How does this whole thing work? Head to Hand. Brain to Phone. Lightbulb to Lightning Cable?
If you already have an idea of how building “apps” works then you’re most likely coming into the office with all your information ready and questions answered. However if you’re not really sure about how the idea gets from your head to the phone – we would like to give a little rundown of our process.
First. We discuss the idea.
There are two questions that need to be answered before any work can begin. First, what problem does this app solve? Secondly, who is the app for? If you don’t have solid and concise answers to these questions, you’re in for a whole lot of frustration and financial pain down the road. When you’re a month into development, and much too close to the project to remember where you started, you’ll love being able to go back and see if your new questions fit your initial value proposition. Yes? Great. No? Leave it. Knowing what you’re building prevents scope-bloat and allows for marketing/pitch success.
Second. We refine the idea.
Once we know what we’re building and for who, we sit down with our UX expert to refine features. You need a calendar app – great. Does the calendar need to send meeting invites? Do you need to see detailed listings or just high level? Do you want the views to be changeable (daily, weekly, monthly). Will the calendar send push notifications? What about having multiple calendars? As you can see requesting “a calendar” can have a lot of options.
We are here to show you what is ideal for your app and its users, what is possible, and what is cost efficient. When you say you want a house – is it this? or this?
During the ideation process we build wireframes. Wireframes are individual screen plans for all of the app’s features. The final wireframes allow us to give you a really strong idea of scope and timeline for development and serve as the app’s architectural plans. Without building wireframes we could guess at a feature list like “calendar, menus, list of cats” but it could easily fluctuate depending on what your interpretation of that feature really means (see the “houses” above).
Third. We design and test with real live users.
We take the wireframes and lay design on top. We will get a feel for the design on the project not only from who the targeted users are but also the brand and goals of the product. We do this in several ways – looking at competitors, apps the client likes, and making pinboards (yes, they’re useful for more things than your mom’s craft projects). We also place the design in a prototyping tool, Invision, where testers can click and explore. Post-design/pre-development is the best time to make sure what you’ve built works well with your users. You’d be surprised what you learn.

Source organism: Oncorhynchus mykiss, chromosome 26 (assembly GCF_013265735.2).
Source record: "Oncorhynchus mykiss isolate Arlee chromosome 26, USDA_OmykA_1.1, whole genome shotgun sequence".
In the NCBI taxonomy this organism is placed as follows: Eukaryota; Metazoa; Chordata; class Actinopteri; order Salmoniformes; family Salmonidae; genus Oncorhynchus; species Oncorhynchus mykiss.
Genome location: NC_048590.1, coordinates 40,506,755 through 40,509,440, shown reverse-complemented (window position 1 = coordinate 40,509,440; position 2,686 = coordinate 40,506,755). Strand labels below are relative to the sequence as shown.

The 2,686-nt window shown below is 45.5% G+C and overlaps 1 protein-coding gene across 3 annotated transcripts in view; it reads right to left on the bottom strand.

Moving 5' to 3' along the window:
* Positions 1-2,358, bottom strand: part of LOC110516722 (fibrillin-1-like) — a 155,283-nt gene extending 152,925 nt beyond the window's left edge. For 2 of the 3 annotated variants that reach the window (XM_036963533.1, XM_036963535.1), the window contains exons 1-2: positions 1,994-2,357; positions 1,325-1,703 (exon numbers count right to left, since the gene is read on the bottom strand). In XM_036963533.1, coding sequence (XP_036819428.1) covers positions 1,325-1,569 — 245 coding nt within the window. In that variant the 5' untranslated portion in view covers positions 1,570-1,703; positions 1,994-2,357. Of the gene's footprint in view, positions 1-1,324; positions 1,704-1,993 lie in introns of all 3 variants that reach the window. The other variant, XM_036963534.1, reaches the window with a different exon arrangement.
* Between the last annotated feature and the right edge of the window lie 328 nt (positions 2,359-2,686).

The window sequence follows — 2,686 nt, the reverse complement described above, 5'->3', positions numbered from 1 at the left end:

After the design is approved and flows are optimized based on user testing, the assets are exported and ready for development.
Fourth. We get to coding.
Our developers take the wireframes, designs, and interaction instructions and build “user stories”. These stories compose the scope of the project. “A user can tap a login button to view a login screen” or “A user can tap “support” to bring up a completed email” or “A user can view a loading animation”. These user stories are the meat of the project. If a feature is not clearly specified in a user story the developer will not know what to build. Or really – we can make assumptions. But we all know what happens when you assume….
Many times while coding, there are additional choices to be made (how should this baby be built under the hood?). With code being broken into smaller user stories a client can come in at any time and re-prioritize tasks, leave notes on current tasks, or adjust the plan without affecting the past work or current schedule.
Fifth. We test and deliver the code.
During development, when a set of user stories are finished (similar user stories are grouped into Epics – ie. “onboarding”, or “settings”) they are tested and reviewed by other crew members. If everything looks great, it is sent to the client. We generally like to send “builds” of code to the client at least every two weeks.
Steps Four and Five on repeat.
Code. Review. Test. Code. Adjust. Review. Test. Adjust. Code. Code. Code. Review. Test.
Sixth. We publish the app.
When everything is ready for a current version – we push it to the app store. That doesn’t mean it magically appears in a user’s hands. Apple and Android once again review your code and make sure it is in working order for the user. After their approval, it is in the store ready to be downloaded, promoted, and used by your adoring fans.